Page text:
A library at its most essential, a space that holds a collection of books. A dedicated room or building is not technically necessary…But whatever form a library takes, someone had to have chosen the books in it, which reveal the secrets of heart and mind—their cares, their greeds, their enthusiasms, their obsessions.
Many feel anxious about the impact of new technology on their jobs. This is not new. In fact, it dates back at least to the Luddites movement at the outset of the Industrial Revolution. And it resurfaced during the Great Depression and again in the 1960s, following a period of high productivity growth, and in the 1980s at the outset of the IT revolution. How can governments help?
The Vatican Secret Archives is one of the grandest historical collections in the world. It’s also one of the most useless. The grandeur is obvious. Located within the Vatican’s walls, next door to the Apostolic Library and just north of the Sistine Chapel, the VSA houses 53 linear miles of shelving dating back more than 12 centuries. It includes gems like the papal bull that excommunicated Martin Luther and the pleas for help that Mary Queen of Scots sent to Pope Sixtus V before her execution. In size and scope, the collection is almost peerless. That said, the VSA isn’t much use to modern scholars, because it’s so inaccessible.
The material and moral progress made possible by the Enlightenment is evident across a wide range of metrics, from human rights to life expectancy. But today’s political leaders seem inadequate to the task of managing the Enlightenment’s more troubling legacies.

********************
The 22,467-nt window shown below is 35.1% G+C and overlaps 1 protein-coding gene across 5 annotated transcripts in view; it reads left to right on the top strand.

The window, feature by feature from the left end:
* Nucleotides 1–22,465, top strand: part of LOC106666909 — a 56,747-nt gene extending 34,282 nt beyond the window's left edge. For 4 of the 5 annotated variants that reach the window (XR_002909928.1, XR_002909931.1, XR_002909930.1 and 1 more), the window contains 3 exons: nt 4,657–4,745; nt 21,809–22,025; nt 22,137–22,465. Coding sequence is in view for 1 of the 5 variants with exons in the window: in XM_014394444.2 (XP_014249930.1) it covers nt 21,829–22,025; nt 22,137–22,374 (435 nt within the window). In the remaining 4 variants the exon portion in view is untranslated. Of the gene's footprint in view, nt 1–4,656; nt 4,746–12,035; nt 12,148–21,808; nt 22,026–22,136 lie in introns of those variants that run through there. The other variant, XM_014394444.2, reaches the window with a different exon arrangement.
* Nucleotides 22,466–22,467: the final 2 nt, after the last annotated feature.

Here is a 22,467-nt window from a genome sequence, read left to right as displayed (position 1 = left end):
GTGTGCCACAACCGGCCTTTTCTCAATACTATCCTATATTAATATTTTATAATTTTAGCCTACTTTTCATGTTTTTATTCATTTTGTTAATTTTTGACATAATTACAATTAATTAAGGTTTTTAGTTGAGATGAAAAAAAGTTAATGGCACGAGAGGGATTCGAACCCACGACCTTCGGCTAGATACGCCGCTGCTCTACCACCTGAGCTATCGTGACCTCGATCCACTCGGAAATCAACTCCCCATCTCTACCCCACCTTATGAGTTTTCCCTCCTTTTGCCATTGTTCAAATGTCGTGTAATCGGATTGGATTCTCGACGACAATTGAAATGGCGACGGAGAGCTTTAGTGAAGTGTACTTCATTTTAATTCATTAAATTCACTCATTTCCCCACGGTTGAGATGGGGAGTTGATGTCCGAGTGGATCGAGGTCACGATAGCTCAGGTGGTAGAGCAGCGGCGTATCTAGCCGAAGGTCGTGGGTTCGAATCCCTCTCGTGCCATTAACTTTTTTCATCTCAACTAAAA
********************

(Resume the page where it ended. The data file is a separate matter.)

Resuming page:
In his 2017 book Taste, the Italian philosopher Giorgio Agamben digs up the roots of the word. Historically, it is defined as a form of knowledge through pleasure, from perceiving the flavour of food to judging the quality of an object. Taste is an essentially human capacity, to the point that it is almost subconscious: We know whether we like something or not before we understand why. “Taste enjoys beauty, without being able to explain it,” Agamben writes. Algorithms are meant to provide surprise, showing us what we didn’t realise we’d always wanted, and yet we are never quite surprised because we know to expect it.
Far from being easy to grasp and anodyne, Tibetan Buddhism is rich in tantric practices, the impenetrably esoteric ideas and techniques used to try to slingshot spiritual seekers directly towards the enlightenment they seek to attain within this lifetime to best help others.
LET’S START THIS story at the end: You can’t kill email. Attempting to do so is a decades-long tradition of the tech industry, a cliché right up there with “Uber, but for” and “the Netflix of X.” AOL Instant Messenger tried to kill email. So did MySpace. Then Facebook took up the mantle, followed by Slack and Symphony and WhatsApp and HipChat. Through it all, email persists—always dying, never dead.
Mainstream philosophy in the so-called West is narrow-minded, unimaginative, and even xenophobic…how else can we explain the fact that the rich philosophical traditions of China, India, Africa, and the Indigenous peoples of the Americas are completely ignored by almost all philosophy departments in both Europe and the English-speaking world?
Here’s something you probably didn’t do this morning: Look in the mirror and ask, am I a jerk? It seems like a reasonable question. There are, presumably, genuine jerks in the world. And many of those jerks, presumably, have a pretty high moral opinion of themselves, or at least a moderate opinion of themselves. They don’t think of themselves as jerks, because jerk self-knowledge is hard to come by.
The north wing of the Metropolitan Museum of Art is a vast, airy enclosure featuring a banked wall of glass and the Temple of Dendur, a sandstone monument that was constructed beside the Nile two millennia ago and transported to the Met, brick by brick, as a gift from the Egyptian government. The space, which opened in 1978 and is known as the Sackler Wing, is also itself a monument, to one of America’s great philanthropic dynasties.